Thursday

28th May 2020

British techies make game to reach young voters

  • The game has reached hundreds of thousands of voters (Photo: Eszter Zalan)

Imagine former neoliberal British prime minister Margaret Thatcher’s ghost hunting down Labour leader Jeremy Corbyn. Imagine current conservative prime minister Theresa May dropping champagne bottles on Corbyn, while the bearded politician shakes money out of bankers.

Such are the dangers lurking around the corner for the Labour leader in a game called Corbyn Run, which has been a hit in recent weeks.

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  • Ed Saperia (l), founder of Newspeak House, and Josh Balfour (r), one of the developers of Corbyn Run (Photo: Eszter Zalan)

“It is a tongue-in-cheek game with a positive message,” said Josh Balfour, age 23. He is one of the developers of the game, and a Labour supporter.

Financial resources for the game, available on app and a website, came through crowdfunding and union contributions.

The inspiration came from a game designed for then French presidential candidate Jean-Luc Melenchon, “Fiscal Kombat”, in which the leftist politician also relieves bankers of their wealth.

Corbyn Run is more dynamic and through “pledges” made when a certain score is reached, it puts out simplified messages from the Labour manifesto. More and more people follow Corbyn during the game, building a movement.

“I grew up with a Conservative background, where it is us versus them. We knew Conservatives would do 1, 2 and 3, and that Labour will do ‘bad’ things. These pledges help to get Labour’s points across,” Balfour said, adding that the game targets 18 to 34-year-olds.

Balfour hopes the game has contributed to Corbyn’s surge in polls in recent weeks.

The game has received around one million impressions, meaning a million people have seen or played it, and around 100,000 people have downloaded the app.

The Labour party, which has not been involved in the development of the game, congratulated the makers.

Powerful tools

Corbyn Run was born in London’s Newspeak House, a community of "political technologists”, where Josh Balfour is a fellow.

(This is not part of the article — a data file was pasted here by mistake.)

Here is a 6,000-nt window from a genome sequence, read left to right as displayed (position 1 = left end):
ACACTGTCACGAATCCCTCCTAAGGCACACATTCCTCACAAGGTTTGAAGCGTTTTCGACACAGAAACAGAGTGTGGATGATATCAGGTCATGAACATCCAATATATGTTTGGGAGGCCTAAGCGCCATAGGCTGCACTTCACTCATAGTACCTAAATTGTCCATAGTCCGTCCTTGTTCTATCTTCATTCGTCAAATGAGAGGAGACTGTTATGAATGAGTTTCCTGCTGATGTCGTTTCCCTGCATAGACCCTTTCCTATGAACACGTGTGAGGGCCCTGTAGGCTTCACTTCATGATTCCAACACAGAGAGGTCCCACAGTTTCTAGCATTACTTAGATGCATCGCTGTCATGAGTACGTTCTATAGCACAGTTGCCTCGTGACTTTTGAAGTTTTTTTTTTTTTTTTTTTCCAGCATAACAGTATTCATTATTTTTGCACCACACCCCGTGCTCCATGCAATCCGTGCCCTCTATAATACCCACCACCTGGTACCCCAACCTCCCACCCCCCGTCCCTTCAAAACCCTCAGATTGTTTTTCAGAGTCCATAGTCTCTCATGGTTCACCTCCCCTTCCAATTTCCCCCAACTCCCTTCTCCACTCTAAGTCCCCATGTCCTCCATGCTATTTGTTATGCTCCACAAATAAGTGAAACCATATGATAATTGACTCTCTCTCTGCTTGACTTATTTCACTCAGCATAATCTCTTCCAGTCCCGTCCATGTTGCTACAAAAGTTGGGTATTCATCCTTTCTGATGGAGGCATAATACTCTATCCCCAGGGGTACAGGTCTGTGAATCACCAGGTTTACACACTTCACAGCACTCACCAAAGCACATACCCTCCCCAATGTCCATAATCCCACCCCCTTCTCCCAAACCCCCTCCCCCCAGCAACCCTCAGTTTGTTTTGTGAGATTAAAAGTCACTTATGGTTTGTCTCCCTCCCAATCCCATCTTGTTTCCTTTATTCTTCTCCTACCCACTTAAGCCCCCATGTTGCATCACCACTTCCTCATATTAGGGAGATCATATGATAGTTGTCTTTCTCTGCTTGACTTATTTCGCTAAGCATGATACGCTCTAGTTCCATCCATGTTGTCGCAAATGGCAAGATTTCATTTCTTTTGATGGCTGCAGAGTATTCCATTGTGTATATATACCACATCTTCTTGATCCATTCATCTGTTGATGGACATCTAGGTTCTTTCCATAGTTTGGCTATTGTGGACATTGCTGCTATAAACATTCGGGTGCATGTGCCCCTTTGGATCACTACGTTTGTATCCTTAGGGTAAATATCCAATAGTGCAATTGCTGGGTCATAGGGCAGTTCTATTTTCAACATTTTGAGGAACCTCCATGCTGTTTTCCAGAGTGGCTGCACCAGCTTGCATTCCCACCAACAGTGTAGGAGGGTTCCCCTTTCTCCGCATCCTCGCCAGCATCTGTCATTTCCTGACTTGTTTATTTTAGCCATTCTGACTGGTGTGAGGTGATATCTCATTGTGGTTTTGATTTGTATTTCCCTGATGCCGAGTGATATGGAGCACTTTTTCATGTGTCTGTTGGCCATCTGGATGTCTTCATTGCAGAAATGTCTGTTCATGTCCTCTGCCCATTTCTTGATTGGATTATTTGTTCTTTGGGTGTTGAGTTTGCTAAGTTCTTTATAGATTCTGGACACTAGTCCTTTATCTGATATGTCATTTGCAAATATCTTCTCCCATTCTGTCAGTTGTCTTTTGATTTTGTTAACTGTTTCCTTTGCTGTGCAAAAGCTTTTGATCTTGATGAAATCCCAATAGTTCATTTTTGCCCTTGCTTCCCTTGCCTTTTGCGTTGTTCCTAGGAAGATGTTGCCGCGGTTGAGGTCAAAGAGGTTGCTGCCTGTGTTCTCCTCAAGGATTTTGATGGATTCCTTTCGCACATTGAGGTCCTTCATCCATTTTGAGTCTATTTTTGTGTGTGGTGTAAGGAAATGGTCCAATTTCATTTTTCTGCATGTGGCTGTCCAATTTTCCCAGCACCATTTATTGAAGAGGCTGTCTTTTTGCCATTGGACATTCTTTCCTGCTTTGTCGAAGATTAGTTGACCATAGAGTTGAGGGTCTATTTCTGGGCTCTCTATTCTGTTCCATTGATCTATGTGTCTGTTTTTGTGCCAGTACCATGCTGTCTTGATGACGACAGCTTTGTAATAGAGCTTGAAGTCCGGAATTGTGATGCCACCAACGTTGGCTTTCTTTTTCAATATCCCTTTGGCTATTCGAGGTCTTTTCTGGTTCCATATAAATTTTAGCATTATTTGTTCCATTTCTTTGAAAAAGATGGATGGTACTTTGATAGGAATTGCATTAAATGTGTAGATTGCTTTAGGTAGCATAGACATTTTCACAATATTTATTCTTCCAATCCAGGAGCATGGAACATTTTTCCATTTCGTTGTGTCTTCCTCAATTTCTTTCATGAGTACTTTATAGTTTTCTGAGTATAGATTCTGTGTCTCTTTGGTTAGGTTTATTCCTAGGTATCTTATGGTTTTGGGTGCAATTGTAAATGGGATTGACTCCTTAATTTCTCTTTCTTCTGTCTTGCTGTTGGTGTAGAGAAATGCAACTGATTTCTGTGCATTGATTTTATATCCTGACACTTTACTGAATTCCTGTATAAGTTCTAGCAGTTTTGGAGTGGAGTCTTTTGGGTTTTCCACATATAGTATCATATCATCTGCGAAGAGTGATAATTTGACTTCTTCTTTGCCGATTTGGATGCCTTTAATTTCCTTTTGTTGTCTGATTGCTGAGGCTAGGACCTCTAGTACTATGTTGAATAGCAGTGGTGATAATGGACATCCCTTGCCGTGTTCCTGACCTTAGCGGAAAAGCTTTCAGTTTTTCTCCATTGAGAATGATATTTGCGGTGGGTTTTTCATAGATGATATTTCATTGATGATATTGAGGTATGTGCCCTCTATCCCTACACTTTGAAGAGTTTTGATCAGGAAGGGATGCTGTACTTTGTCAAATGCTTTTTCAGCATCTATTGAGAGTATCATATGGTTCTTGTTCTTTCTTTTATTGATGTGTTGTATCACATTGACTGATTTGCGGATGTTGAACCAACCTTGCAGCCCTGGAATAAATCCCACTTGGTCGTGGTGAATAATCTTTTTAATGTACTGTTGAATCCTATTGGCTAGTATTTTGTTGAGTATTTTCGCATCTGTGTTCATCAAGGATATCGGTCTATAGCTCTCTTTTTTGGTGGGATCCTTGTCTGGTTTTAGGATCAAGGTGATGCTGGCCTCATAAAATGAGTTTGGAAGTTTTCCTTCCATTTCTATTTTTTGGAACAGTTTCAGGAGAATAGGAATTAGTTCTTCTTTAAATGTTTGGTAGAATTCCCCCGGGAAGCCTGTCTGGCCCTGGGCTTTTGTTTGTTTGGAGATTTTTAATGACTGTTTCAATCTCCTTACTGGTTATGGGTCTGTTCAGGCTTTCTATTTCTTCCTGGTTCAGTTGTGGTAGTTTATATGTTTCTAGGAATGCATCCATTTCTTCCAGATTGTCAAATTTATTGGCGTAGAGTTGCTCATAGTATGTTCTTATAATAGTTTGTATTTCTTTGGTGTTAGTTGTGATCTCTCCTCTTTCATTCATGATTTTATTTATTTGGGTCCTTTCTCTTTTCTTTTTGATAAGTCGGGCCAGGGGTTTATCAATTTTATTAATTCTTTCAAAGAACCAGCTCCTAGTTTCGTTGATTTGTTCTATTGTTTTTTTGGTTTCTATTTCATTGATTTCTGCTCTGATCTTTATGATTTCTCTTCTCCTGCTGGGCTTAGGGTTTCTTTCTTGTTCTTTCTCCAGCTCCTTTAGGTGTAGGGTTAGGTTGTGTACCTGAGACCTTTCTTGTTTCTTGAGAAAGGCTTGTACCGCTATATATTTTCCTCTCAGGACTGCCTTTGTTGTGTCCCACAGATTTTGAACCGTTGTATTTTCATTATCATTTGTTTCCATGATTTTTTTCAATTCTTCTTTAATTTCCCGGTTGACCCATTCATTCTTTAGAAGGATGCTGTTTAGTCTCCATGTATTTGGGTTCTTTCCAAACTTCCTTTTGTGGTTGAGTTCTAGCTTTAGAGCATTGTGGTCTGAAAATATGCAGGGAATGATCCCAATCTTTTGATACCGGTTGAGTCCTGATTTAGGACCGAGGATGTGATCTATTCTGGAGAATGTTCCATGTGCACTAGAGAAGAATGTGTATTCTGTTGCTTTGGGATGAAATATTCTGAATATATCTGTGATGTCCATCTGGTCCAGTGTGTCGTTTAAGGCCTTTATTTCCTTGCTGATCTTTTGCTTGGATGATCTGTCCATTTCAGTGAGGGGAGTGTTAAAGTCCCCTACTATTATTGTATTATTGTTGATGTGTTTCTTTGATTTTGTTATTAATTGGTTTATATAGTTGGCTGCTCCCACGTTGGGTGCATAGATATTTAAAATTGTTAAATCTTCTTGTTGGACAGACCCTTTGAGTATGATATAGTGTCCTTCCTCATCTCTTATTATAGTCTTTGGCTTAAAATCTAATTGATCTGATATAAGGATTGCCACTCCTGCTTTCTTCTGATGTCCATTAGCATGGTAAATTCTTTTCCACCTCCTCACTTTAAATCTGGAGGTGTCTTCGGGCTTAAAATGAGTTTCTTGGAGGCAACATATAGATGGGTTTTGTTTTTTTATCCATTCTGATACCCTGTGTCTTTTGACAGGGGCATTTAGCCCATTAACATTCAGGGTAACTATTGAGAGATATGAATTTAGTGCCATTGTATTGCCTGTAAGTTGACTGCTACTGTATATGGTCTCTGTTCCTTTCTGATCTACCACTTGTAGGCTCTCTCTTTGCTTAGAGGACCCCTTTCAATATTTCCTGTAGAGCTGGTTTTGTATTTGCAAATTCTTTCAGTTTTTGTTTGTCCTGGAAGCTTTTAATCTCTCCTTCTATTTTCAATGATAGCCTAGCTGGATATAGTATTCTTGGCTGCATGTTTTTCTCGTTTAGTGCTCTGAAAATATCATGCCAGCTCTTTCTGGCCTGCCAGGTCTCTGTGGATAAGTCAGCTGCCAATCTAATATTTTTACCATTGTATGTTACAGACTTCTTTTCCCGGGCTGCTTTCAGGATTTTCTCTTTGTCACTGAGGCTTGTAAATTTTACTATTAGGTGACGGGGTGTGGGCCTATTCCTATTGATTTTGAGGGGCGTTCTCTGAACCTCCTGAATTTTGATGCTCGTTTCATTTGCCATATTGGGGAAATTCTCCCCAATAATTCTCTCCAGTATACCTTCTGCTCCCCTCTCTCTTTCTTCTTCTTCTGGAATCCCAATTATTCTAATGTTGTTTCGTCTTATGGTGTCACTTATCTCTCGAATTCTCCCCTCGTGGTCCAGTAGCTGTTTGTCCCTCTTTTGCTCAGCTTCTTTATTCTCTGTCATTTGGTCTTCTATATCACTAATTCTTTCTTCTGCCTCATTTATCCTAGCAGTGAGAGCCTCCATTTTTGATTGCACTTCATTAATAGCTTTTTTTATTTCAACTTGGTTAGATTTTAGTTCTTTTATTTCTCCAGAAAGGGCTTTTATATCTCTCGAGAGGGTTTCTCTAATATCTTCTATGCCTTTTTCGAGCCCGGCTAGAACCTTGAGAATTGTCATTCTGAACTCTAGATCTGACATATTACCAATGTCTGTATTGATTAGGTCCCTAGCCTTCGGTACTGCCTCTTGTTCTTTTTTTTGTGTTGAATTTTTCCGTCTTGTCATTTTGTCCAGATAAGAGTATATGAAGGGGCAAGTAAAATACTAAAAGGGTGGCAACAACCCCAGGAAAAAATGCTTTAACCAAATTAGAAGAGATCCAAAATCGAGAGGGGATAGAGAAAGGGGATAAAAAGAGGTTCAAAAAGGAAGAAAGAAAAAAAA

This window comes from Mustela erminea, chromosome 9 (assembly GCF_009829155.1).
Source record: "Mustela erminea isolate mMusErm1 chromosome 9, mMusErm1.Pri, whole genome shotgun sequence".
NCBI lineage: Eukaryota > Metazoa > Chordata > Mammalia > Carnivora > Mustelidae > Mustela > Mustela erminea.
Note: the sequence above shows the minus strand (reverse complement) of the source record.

A 32-year-old, Ed Saperia, founded the house six years ago, and named it after the language of George Orwell’s fictional totalitarian state in 1984 two years ago as a constant reminder.

“It means you can’t forget what you’re trying to avoid,” Saperia told EUobserver in the East London building.

Saperia wants to make democracy work better, get people involved in a public conversation, build networks of people - whether in media, unions, civil service - who want to make a difference.

“The entire political ecosystem is really broken,” he told EUobserver. Saperia learned that lesson when he was asked by the Green party in 2014 to help their membership surge digitally.

Saperia is now building a community and also wants to build a college. Newspeak House now has 7 fellows who also live in the building, and 145 paying members.

“Elections are not really what we focus on,” he admits, although the 2017 general elections have highlighted some of the key issues that Newspeak House wants to tackle.

“Politics shouldn’t be about charismatic leaders, but community based organisations, which come together to express political power,” he said.

Saperia is fascinated by how to create a conversation between 100,000 people in a meaningful way, and how institutions could talk to each other more efficiently. He cites Wikipedia as a good example, where a community of people created something useful.

He also highlights the responsibility of giants like Facebook and Google, who “sit on the side”. “If it [Facebook] wanted to keep us in the EU, it could have,” he said.

Besides Corbyn Run, civic technologists at Newspeak House built other websites to advise citizens, such as ge2017.com, which helps voters to find their party matches. It also helps people to swap their votes in constituencies where it could make a difference, and educates about tactical voting in the UK’s first-past-the-post system.

Another program, a browser extension called Whotargets.me, lets users know about which political parties tailor-make Facebook ads to target them.

“We are making powerful tools,” Saperia said.

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